Role of Sonic Hedgehog (Shh) in Alcohol-Induced Craniofacial Abnormalities
Prenatal exposure to alcohol (ethanol) results in a continuum of physical and neurological developmental abnormalities that vary depending on the timing, duration, and degree of alcohol exposure. Heavy exposure during development may lead to the condition Fetal Alcohol Syndrome (FAS), characterized by growth deficits, neurological deficiencies and minor facial abnormalities. Alcohol is a known teratogen, an agent that causes birth defects and acts upon developing embryos through mechanisms that are not yet fully understood. One of the better understood developmental effects of alcohol relates to the minor facial abnormalities associated with FAS, particularly the role that the gene sonic hedgehog (shh) plays in the regulation of craniofacial defects. In comparative animal studies, maternal exposure to alcohol results in the massive decrease of shh and shh transcription factors in affected cell populations. However, the exogenous application of shh to the developing embryo has shown limited success in reversing this expression, thereby restoring a normative pattern of craniofacial development in the affected embryo.
The patterns of facial abnormalities that occur as a result of prenatal alcohol exposure are similar to the facial defects observed when the transcription of shh is blocked in a developing embryo. In both cases there is an overall reduction in the size of the head coupled with cranial neural crest cell death ( apoptosis) that results in morphological abnormalities along the midline of the face. In embryonic mutants that lack the ability to transcribe shh, a condition called holoprosencephaly arises, whereby the midline of the face fails to develop depending on the degree of shh expression. The physical expression of this defect varies from superficial, such as the presence of a single central incisor, to more severe maladies like cyclopia, a fatal birth defect where features along the midline of the face are underdeveloped to the point that only a single central eye appears to be present. The similar effects shh has on the ventral development of facial features in both mutants and ethanol-affected embryos is a result of its effect on neural crest cells responsible for the formation of these features.
Neural crest cells are an undifferentiated population of cells that arise between the neural tube and ectoderm during early stages of embryo development. Cranial neural crest cells may be fated to create the bone and cartilage of the face, and interact with adjacent ectoderm through the frontonasal process to give rise to facial features. Prenatal exposure to ethanol selectively affects this population of cells between the embryonic stages of gastrulation and neurulation, resulting in the mass apoptosis of cells that would otherwise have been essential to the normal development of facial features. This most commonly results in abnormal morphology down the midline of the face, affecting the eyes, nose, and lips. Maternal ethanol exposure also results in the embryonic down-regulation (decrease in production) of shh and its supporting protein transcription factors, which further contributes to a decrease in cellular proliferation and survival.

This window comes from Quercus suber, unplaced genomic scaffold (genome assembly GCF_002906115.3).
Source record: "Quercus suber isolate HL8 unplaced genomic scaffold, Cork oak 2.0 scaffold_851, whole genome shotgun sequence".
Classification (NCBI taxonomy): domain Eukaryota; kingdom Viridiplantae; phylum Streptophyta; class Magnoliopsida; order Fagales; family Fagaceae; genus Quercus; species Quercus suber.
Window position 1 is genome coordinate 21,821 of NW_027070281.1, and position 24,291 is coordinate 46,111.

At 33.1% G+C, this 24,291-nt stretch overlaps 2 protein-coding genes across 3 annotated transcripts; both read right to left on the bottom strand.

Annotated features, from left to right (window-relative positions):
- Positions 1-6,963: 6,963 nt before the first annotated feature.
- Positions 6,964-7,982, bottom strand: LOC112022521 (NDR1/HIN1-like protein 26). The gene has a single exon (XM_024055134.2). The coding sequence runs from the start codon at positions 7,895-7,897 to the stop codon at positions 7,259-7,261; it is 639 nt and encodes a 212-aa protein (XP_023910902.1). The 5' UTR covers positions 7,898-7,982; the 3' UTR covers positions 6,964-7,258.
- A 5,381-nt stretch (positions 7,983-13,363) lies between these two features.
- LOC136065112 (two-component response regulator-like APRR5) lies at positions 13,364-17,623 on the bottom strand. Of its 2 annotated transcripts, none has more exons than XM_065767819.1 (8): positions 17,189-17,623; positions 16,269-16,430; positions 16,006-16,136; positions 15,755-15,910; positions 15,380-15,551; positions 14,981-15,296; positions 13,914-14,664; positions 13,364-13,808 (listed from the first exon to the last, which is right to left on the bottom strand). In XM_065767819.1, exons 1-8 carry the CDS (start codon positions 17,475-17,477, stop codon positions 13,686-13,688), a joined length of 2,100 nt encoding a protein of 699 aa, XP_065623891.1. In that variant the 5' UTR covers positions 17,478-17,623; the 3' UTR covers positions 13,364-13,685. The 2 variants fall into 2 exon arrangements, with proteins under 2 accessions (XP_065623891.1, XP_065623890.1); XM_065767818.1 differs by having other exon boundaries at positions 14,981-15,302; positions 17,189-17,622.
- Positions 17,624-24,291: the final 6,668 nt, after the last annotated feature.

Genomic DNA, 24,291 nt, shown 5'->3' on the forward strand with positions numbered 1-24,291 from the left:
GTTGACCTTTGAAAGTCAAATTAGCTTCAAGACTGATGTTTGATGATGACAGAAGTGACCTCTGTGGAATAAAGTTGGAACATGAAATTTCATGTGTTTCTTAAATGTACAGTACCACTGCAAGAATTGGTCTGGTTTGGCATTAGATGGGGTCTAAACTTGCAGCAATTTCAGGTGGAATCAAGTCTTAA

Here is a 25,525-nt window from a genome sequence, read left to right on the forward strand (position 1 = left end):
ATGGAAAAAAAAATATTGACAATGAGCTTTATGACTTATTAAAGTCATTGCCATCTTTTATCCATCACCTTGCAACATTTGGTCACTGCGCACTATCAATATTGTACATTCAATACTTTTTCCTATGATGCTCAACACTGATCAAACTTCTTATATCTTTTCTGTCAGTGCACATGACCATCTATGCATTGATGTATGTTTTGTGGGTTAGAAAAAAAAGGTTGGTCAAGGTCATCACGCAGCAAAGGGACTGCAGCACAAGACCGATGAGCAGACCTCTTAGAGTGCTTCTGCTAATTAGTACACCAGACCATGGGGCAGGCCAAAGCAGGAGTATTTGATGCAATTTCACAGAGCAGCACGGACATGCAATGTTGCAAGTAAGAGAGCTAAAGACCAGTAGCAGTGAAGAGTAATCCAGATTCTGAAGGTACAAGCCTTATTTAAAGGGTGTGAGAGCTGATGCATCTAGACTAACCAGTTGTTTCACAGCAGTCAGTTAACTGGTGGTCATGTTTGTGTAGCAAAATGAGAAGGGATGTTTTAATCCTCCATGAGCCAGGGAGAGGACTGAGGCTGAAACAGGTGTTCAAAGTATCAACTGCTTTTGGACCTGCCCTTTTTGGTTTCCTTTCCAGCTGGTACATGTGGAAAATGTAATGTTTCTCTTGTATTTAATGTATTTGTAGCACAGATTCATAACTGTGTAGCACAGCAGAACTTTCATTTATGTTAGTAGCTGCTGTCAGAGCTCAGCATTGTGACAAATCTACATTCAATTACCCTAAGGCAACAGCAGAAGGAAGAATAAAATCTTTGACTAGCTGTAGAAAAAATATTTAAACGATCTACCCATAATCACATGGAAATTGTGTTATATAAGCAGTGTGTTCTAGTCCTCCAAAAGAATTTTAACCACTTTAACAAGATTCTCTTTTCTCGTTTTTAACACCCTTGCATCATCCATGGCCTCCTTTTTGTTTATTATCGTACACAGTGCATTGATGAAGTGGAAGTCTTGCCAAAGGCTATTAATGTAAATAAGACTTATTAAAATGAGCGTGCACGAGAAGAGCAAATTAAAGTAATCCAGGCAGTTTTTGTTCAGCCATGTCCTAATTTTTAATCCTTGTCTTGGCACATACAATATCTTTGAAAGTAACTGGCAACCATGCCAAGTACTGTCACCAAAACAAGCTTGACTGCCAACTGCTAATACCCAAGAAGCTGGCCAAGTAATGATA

In 2002 Sara C. Ahlgren and colleagues at the California Institute of Technology investigated the effect of ethanol on regulatory genes as they related to cranial neural crest cells and facial abnormalities. Ahlgren and others had previously demonstrated in 1999 that the inhibition of shh signaling resulted in a pattern of cranial neural crest cell death similar to the facial abnormalities observed as a result of ethanol exposure. By treating chicken eggs that were undergoing the equivalent stage (stages 9–10) of embryonic development as human gastrulation and nerulation, Ahlgren recorded the molecular effects of this exposure. They discovered that ethanol had little to no effect on other craniofacial regulatory genes such as wnt, bmp, and fgf-8. Rather, ethanol resulted in the dramatic reduction of shh and associated transcription factors in the signaling cascade, including patched, gli1, gli2, and gli3. Since the shh gene and transcription pathway were isolated as vulnerable to ethanol exposure, they provided support for the hypothesis that the exogenous application of shh may help compensate for the down regulation (decrease) of the gene and its protein transcription factors. Upon administering shh to the affected area, the up-regulation (increase) of the necessary gene was evidenced by the wholesale migration and normal development of cranial neural crest cells that would formerly have been fated for ethanol-induced apoptosis. These cells further expressed the transcription factors that had previously been reduced by ethanol exposure. Exogenous application of shh also helped restore a diminished frontonasal mass to its normal size.
The restoration of normal cell functioning to cranial neural crest cells that had been damaged by ethanol and fated for apoptosis resulted in the expression of normal facial features along the ventral midline. This evidence further substantiates a relationship between shh and the craniofacial abnormalities that characterize individuals affected by FAS. While the facial abnormalities observed are largely superficial to normal functioning, further understanding the mechanistic processes may help to mitigate the more serious effects of prenatal exposure to ethanol later in development, like ethanol’s effect on the developing central nervous system.
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